38 colours of linen 1m60 wide :
73,00€ VAT incl./metre


Sample A4 size : 2,50€ VAT incl. + shipping

Suitable for curtains, blinds … Not suitable for upholstering of seats.

Making up on estimate.


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I have no objective reason to claim that linen is Belgian, while on the other hand I have every subjective reason to say that linen is part of my roots as a Belgian.
In my childhood memories, it was very present as a measure of time and space on the road to the coast, this sudden passage through a very strong odour, one of decay
that was at the same time delicious, almost like a stage of initiation in this journey that seemed so long.
There was always a “grown up” to repeat authoritatively on every occasion that “it is the retting of the flax that smells like that”.
Although I am not certain that I ever really saw the very particular blue of the flax fields in flower, this is not really so important as I imagined them so much every time I encountered the fragile yet heady nuance in a garden. Linen was always worn by the farmers and the poor in rustic and regionalist novels. In provincial towns like Bruges or Ghent it covered the opulent tables of the Flemish bourgeoisie where the silverware gleamed softly and where the ceremony of the meal began with the unfolding of the very large and perfectly ironed white napkin.  In my family the “Flanders cloth” was regarded with the kind of respect requiring no justification that is granted only to the eternal values handed down from generation to generation: “linen is the best fabric for the household linens… because that is the way it is.”     Every year a “representative” paid a visit to my grandmother to take her order for the household linen on which was embroidered the two elegantly intertwined initials of my grandfather. From so much tradition there has remained with me a respect for linen that I would no doubt have taken pleasure in transgressing if it had not been on each occasion reaffirmed: when I see how a beautiful linen “falls” or when I wear it and my body feels so good in it or, again an affair of the body, when I slip between the unique freshness of linen sheets.   Linen is the luxury of a comfort that admittedly owes something to a materialism with which the Belgians are so often associated and that they acknowledge without much protest, but linen also has its roots in our culture and in our fields of dark earth that lie beneath a vast “Belgian sky”.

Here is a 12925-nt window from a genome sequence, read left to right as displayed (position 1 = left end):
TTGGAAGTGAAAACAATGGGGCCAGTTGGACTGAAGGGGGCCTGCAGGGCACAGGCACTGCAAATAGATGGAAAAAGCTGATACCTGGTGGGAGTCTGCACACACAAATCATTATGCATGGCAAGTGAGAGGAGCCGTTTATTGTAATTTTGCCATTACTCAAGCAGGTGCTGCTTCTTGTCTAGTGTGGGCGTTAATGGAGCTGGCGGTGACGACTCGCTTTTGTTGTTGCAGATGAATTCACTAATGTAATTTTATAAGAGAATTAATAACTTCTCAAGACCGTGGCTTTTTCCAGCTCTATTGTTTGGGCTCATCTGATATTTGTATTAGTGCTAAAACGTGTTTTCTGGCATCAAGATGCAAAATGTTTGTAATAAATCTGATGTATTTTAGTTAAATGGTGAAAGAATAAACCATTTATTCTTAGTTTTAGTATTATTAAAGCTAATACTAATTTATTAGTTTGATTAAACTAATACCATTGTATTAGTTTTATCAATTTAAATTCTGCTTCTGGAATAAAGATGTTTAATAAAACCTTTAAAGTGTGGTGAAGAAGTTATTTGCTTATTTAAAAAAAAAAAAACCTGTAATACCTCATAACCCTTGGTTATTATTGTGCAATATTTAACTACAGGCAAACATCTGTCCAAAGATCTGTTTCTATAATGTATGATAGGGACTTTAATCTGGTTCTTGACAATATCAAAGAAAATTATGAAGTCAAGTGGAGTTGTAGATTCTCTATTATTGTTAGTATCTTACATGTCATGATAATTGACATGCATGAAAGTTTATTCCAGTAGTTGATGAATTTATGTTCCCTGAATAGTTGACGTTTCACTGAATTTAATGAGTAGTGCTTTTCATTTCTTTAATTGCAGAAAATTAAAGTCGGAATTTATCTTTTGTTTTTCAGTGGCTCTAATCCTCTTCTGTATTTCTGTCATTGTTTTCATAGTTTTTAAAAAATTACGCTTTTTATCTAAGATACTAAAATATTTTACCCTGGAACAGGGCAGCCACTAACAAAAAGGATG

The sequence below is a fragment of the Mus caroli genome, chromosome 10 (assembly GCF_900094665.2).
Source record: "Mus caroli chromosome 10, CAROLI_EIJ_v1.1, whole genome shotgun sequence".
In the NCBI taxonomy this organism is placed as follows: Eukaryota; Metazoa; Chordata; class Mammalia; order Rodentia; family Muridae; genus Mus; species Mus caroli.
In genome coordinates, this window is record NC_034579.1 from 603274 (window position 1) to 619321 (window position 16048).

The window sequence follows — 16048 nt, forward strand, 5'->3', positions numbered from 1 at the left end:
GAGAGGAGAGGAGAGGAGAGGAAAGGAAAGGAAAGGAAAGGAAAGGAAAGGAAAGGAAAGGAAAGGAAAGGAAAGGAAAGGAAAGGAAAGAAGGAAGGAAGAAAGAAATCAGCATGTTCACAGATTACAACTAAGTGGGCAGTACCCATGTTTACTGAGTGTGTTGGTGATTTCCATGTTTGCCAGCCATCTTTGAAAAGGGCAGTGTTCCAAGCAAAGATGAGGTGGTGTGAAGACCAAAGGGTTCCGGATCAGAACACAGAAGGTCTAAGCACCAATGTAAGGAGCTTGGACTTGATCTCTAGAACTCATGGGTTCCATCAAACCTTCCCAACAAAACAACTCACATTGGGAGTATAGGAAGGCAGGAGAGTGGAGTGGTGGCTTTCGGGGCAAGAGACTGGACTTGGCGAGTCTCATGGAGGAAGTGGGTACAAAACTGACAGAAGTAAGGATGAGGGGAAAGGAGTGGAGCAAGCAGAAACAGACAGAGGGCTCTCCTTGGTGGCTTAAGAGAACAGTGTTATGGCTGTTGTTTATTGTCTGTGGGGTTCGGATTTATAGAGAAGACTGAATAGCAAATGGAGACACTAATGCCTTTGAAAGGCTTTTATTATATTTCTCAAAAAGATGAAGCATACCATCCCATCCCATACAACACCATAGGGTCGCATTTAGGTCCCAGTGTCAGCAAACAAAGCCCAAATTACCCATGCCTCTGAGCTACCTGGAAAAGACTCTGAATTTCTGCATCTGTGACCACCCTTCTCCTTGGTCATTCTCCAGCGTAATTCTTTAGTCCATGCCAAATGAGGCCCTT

September 24, 2001.

Excerpt from “About fabrics” booklet 5 of the book
“By Agnès Emery Par Agnès Emery”